In Depth

Cameron’s Ball does nothing to improve Tory party image

Meanwhile Ed Miliband doesn’t help himself by avoiding a Chambers of Commerce conference

The Mole

Just when the Tories are trying to shake off the label of being the party for rich tax dodgers, David Cameron and most of the Cabinet hosted a Mayfair fundraiser - the Black and White Ball - for hedge fund managers, bankers, and the glitterati of the international business world.

Wealthy donors paid up to £15,000 a table to mix with Cabinet ministers as the party chiefs aimed to raise £3 million from the bash at the Grosvenor House Hotel, according to The Guardian.

Raffle prizes included the chance to go shoe shopping with Home Secretary Theresa May, known for her love of leopard-skin kitten heels. (See a fuller list here.)

Andrew Pierce in the Daily Mail called it the “£3 million bash that Dave doesn’t want you to know about”. One table was taken by multi-millionaire Andrew Law, chief executive of Caxton Associates, which uses its £4.5 billion hedge fund — based in the tax haven state of Delaware — to bet on international currency movements. Guests included lap dancing club owner Peter Stringfellow.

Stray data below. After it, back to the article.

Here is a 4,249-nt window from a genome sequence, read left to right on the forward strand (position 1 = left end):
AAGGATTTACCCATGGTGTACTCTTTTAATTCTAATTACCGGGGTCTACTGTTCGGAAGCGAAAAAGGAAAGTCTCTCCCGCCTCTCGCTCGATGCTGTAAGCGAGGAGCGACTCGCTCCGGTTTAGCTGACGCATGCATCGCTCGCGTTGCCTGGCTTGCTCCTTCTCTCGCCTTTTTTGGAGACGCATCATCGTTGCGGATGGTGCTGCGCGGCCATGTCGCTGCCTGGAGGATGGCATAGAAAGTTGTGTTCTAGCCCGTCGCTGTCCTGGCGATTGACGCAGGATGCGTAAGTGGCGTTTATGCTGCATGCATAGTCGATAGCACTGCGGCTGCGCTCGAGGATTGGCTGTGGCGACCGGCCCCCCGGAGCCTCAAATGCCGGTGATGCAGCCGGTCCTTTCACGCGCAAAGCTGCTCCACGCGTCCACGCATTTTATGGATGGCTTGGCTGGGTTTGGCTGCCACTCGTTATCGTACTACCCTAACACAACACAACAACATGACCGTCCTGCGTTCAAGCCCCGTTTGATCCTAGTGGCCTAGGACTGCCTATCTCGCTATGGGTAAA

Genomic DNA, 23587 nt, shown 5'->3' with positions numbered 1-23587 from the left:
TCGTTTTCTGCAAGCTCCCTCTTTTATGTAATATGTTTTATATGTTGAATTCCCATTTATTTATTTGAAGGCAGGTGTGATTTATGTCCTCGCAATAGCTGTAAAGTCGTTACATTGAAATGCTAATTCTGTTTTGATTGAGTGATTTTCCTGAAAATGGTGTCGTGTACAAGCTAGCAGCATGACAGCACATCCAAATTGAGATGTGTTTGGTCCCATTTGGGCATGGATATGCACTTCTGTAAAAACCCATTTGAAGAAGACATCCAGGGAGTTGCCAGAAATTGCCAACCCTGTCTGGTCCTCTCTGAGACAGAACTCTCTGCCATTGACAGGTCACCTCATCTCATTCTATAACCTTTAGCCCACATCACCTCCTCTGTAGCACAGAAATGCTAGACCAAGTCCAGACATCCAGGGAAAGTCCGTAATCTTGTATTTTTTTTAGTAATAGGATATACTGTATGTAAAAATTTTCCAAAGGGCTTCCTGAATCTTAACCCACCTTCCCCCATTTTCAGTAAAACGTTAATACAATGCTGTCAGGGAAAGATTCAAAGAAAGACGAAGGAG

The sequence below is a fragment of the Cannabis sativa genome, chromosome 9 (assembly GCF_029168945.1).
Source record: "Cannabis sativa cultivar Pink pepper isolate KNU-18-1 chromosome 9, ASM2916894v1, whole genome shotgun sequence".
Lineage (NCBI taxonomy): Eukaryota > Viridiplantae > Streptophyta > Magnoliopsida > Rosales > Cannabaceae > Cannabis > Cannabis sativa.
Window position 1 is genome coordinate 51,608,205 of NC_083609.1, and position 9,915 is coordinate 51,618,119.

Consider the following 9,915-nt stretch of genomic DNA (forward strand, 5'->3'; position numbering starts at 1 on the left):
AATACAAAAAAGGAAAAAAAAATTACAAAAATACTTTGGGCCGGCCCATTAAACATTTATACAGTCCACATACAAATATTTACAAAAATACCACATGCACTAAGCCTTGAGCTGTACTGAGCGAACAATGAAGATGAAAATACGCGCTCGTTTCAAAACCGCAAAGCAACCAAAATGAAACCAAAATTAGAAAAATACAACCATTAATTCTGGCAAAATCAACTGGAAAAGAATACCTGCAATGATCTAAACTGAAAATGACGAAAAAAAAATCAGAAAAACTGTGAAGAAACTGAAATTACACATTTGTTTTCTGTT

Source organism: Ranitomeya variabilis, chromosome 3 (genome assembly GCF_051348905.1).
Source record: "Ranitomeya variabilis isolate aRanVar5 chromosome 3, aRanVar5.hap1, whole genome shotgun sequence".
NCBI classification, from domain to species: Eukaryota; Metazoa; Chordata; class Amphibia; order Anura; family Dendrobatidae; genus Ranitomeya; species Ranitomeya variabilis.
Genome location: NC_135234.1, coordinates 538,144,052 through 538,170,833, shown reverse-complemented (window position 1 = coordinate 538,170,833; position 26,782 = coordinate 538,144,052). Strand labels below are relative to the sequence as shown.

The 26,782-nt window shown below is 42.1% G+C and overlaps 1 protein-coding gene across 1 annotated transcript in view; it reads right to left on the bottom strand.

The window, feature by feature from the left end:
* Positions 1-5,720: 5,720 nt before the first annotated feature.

Labour said the Ball’s list of organisers underlined the exclusive nature of Cameron’s fundraising network. The committee includes 21 registered donors to the party, who have contributed more than £4.6m. Just don’t mention HSBC, or Monaco or tax-dodging tricks.

Meanwhile, Ed Miliband has raised eyebrows by not being at the right do. He has snubbed the annual conference of the Chambers of Commerce today – at which both Cameron and Nick Clegg will speak – because of a diary clash. 

The BBC’s Norman Smith told Radio 4’s Today programme that his absence – having used a similar excuse to cry off another Chambers of Commerce bash in December - “tends to fuel the view that somehow Mr Miliband is not engaged, isn’t that interested in business”.   

It certainly undermines the efforts being made by shadow chancellor Ed Balls – will be will be there - to show that Labour is more pro-business than the Tories on one big issue: Britain’s continued membership of the EU.

Cameron will tell the Chambers of Commerce that they should be more generous and give their low-paid workers an inflation-busting pay rise.

That has raised a hollow laugh among public sector trade union leaders and TUC general secretary Frances O’Grady who point out their workers have had their pay rises capped by the government. 

Even the Tory-supporting Daily Mail is unimpressed. In an editorial, the paper accuses Cameron of throwing a big ball but having no Big Idea. Instead of pleading with bosses to be more generous, he should be cutting taxes.

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